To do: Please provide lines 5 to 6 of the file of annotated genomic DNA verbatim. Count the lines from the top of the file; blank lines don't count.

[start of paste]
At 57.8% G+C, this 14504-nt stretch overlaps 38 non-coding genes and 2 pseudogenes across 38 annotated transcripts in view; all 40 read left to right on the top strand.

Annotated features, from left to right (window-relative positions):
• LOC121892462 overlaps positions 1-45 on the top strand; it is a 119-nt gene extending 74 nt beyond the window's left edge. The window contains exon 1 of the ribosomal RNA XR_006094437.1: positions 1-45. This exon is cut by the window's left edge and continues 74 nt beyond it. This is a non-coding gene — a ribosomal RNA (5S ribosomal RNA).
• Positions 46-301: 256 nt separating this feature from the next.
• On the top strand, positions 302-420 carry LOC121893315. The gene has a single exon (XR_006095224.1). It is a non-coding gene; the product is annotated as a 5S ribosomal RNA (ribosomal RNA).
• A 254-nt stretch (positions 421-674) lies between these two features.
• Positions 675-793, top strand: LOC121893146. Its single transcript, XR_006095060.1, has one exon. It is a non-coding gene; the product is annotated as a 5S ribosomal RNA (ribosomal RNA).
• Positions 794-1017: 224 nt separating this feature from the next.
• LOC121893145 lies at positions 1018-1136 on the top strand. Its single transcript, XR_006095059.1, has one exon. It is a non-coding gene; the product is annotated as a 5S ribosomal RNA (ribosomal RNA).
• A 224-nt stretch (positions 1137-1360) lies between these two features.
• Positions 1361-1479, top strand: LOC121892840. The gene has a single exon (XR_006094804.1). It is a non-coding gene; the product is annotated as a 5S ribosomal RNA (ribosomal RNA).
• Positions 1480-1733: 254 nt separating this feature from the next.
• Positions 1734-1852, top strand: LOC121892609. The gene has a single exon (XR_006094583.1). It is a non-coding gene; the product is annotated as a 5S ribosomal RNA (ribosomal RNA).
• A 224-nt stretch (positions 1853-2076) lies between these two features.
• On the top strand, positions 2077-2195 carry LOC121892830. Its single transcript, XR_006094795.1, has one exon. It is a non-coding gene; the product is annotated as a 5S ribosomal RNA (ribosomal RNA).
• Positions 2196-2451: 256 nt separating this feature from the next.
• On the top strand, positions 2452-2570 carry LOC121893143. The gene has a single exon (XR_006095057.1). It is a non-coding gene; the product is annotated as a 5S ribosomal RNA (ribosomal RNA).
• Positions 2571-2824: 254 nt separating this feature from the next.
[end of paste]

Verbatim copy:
• On the top strand, positions 302-420 carry LOC121893315. The gene has a single exon (XR_006095224.1). It is a non-coding gene; the product is annotated as a 5S ribosomal RNA (ribosomal RNA).
• A 254-nt stretch (positions 421-674) lies between these two features.